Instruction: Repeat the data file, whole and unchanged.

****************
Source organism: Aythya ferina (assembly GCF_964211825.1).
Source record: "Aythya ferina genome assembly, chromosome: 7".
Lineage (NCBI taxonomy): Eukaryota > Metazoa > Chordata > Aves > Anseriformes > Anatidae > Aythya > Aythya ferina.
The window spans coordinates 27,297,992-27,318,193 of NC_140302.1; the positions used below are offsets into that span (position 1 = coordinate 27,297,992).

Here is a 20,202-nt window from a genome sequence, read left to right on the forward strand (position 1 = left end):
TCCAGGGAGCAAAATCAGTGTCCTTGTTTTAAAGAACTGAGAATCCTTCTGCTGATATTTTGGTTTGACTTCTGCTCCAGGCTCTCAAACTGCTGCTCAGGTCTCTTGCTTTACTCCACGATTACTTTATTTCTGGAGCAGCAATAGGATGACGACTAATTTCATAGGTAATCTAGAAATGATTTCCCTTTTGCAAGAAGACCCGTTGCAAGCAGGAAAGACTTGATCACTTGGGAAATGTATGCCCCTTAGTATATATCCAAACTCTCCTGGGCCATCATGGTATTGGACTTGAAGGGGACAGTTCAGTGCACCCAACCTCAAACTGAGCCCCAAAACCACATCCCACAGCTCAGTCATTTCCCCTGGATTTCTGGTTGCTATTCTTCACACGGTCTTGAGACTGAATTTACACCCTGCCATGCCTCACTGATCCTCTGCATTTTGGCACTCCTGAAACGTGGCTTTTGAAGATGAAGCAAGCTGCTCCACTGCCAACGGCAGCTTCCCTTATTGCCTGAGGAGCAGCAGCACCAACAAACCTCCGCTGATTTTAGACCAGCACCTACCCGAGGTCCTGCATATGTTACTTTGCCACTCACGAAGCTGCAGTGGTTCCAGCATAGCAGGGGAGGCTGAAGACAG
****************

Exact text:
Source organism: Aythya ferina (assembly GCF_964211825.1).
Source record: "Aythya ferina genome assembly, chromosome: 7".
Lineage (NCBI taxonomy): Eukaryota > Metazoa > Chordata > Aves > Anseriformes > Anatidae > Aythya > Aythya ferina.
The window spans coordinates 27,297,992-27,318,193 of NC_140302.1; the positions used below are offsets into that span (position 1 = coordinate 27,297,992).

Here is a 20,202-nt window from a genome sequence, read left to right on the forward strand (position 1 = left end):
TCCAGGGAGCAAAATCAGTGTCCTTGTTTTAAAGAACTGAGAATCCTTCTGCTGATATTTTGGTTTGACTTCTGCTCCAGGCTCTCAAACTGCTGCTCAGGTCTCTTGCTTTACTCCACGATTACTTTATTTCTGGAGCAGCAATAGGATGACGACTAATTTCATAGGTAATCTAGAAATGATTTCCCTTTTGCAAGAAGACCCGTTGCAAGCAGGAAAGACTTGATCACTTGGGAAATGTATGCCCCTTAGTATATATCCAAACTCTCCTGGGCCATCATGGTATTGGACTTGAAGGGGACAGTTCAGTGCACCCAACCTCAAACTGAGCCCCAAAACCACATCCCACAGCTCAGTCATTTCCCCTGGATTTCTGGTTGCTATTCTTCACACGGTCTTGAGACTGAATTTACACCCTGCCATGCCTCACTGATCCTCTGCATTTTGGCACTCCTGAAACGTGGCTTTTGAAGATGAAGCAAGCTGCTCCACTGCCAACGGCAGCTTCCCTTATTGCCTGAGGAGCAGCAGCACCAACAAACCTCCGCTGATTTTAGACCAGCACCTACCCGAGGTCCTGCATATGTTACTTTGCCACTCACGAAGCTGCAGTGGTTCCAGCATAGCAGGGGAGGCTGAAGACAG